About 1.19 billion people use Facebook, which is only one of the many social media available. Because these sites are so widely used, I consider a review of the social media activities of my clients and their spouses a vital preparatory step in the divorce process. But with increasing teen usage combined with insufficient security rules for young users, monitoring the activities of your children has become equally important.

Teens are spending an increasing amount of time using social media, often in ways that make parental monitoring more challenging. The most recent statistics from the Pew ResearchTeens and Technology 2013 report show the following trends:

  • About 37 percent of all teens have smart phones, marking a 14 percent increase since 2011.
  • Nearly one in four teens has a tablet computer, which compares to tablet computer ownership among adults.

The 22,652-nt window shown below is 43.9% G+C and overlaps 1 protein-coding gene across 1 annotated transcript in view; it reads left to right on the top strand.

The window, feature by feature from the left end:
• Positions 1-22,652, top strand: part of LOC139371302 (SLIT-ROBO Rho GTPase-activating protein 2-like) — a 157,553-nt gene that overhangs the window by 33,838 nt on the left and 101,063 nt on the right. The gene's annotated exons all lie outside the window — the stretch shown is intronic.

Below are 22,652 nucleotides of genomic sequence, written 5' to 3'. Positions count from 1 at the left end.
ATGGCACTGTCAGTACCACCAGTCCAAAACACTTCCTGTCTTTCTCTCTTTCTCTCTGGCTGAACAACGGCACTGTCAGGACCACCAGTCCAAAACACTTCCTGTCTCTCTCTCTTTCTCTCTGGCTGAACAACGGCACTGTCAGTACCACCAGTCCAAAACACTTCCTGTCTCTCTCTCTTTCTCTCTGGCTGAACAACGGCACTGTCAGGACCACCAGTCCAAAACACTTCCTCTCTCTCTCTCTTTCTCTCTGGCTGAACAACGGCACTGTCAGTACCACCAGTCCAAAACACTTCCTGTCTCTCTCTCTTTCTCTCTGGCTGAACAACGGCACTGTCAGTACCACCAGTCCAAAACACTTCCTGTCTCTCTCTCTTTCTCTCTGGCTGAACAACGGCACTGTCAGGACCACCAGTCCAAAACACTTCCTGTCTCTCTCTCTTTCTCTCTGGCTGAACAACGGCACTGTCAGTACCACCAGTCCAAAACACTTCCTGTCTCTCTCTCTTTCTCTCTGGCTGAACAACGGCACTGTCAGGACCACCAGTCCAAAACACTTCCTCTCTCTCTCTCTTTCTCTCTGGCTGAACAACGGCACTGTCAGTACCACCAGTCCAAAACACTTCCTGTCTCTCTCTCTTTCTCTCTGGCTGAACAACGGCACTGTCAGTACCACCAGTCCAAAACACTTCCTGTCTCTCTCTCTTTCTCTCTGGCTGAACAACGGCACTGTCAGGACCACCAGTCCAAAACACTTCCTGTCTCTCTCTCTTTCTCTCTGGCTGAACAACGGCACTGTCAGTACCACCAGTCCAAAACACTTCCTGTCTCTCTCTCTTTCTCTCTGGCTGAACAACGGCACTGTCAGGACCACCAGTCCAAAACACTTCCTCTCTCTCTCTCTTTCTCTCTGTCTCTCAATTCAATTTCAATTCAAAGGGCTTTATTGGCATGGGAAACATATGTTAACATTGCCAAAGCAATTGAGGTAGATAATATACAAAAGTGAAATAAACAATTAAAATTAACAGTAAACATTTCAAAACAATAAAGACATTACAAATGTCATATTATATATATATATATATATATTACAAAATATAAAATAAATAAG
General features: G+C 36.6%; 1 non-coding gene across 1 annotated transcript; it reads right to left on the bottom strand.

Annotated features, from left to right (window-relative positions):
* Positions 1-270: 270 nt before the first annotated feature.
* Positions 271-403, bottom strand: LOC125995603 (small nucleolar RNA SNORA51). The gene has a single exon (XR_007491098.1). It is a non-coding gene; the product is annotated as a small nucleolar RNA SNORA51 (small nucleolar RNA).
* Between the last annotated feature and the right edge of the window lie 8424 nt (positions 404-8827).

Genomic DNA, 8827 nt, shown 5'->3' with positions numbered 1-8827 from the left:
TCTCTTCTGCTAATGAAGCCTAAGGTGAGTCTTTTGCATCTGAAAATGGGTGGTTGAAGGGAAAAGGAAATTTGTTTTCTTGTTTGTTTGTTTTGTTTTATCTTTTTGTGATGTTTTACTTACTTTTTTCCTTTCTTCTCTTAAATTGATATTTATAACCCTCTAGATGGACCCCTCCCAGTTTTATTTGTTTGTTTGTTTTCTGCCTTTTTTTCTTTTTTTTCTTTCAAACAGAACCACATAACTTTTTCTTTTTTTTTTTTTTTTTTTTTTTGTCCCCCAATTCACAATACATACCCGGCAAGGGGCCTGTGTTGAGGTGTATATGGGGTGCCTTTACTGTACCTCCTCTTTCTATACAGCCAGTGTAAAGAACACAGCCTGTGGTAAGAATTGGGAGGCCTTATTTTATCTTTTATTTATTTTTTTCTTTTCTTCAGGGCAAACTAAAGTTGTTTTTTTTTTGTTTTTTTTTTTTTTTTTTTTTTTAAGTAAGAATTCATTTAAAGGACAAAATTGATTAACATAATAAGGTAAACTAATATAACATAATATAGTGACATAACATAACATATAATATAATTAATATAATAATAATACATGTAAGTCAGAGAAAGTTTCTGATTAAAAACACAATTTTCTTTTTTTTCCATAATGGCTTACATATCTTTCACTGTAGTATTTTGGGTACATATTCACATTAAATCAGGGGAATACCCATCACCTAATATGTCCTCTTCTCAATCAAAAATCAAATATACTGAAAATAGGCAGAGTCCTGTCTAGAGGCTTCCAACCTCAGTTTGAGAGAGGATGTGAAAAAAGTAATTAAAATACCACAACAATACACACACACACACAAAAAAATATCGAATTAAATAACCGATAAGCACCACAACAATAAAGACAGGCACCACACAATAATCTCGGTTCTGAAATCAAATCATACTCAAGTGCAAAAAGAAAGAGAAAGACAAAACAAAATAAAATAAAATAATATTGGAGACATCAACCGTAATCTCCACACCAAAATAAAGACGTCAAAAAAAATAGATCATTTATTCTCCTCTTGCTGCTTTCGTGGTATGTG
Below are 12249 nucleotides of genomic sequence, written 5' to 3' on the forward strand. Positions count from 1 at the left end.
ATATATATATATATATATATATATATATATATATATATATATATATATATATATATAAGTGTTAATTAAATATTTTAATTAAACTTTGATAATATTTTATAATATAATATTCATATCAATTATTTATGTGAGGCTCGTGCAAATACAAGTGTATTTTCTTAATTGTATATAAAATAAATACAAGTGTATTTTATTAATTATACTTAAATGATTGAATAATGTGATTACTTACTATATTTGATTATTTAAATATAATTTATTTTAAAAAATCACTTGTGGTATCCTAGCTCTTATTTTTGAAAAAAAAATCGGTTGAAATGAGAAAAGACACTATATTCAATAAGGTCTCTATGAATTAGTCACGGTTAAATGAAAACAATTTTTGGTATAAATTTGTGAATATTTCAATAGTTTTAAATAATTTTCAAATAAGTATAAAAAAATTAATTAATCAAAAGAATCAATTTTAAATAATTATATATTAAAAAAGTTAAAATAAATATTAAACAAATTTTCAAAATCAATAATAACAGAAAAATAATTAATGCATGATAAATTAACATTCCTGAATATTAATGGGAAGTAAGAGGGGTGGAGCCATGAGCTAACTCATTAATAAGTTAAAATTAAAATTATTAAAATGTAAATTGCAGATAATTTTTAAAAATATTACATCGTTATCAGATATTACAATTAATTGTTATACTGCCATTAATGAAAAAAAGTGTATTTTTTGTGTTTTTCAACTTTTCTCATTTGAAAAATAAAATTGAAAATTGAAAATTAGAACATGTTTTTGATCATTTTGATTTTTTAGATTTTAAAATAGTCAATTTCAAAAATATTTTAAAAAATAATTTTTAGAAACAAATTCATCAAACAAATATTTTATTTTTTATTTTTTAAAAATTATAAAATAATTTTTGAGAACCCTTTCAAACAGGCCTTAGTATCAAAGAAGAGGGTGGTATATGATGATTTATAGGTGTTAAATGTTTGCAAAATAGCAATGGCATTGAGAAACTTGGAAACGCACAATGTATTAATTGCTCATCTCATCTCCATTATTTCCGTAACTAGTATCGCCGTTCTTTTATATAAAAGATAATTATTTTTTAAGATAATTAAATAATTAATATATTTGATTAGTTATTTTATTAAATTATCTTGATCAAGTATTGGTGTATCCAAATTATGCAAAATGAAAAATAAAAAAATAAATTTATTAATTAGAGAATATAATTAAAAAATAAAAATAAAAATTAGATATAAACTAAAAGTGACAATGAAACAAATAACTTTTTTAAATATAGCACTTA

• About 93 percent of teens have a computer or home access to one.

While most parents recognize the risks to safety and reputation associated with social media use by minors, you may not realize that relaxed security settings, such as those introduced by Facebook in October 2013, potentially expand the audience for everything your children post on their pages. You must clearly explain to your children the importance of keeping your personal family information out of their posts. Your divorce attorney might find information that can improve the outcome of your settlement. But some information can work against you.

When children go through the stress of their parents’ divorce, they naturally seek comfort and advice from their friends. At one time, that meant having hushed, face-to-face conversations, but it now involves broadcasting information in a public forum. As an experienced family law attorney, I counsel my clients on what they need to do to minimize the risks that social media use adds to a divorce. In the end, however, parents need to make sure their children understand the importance of keeping family information private.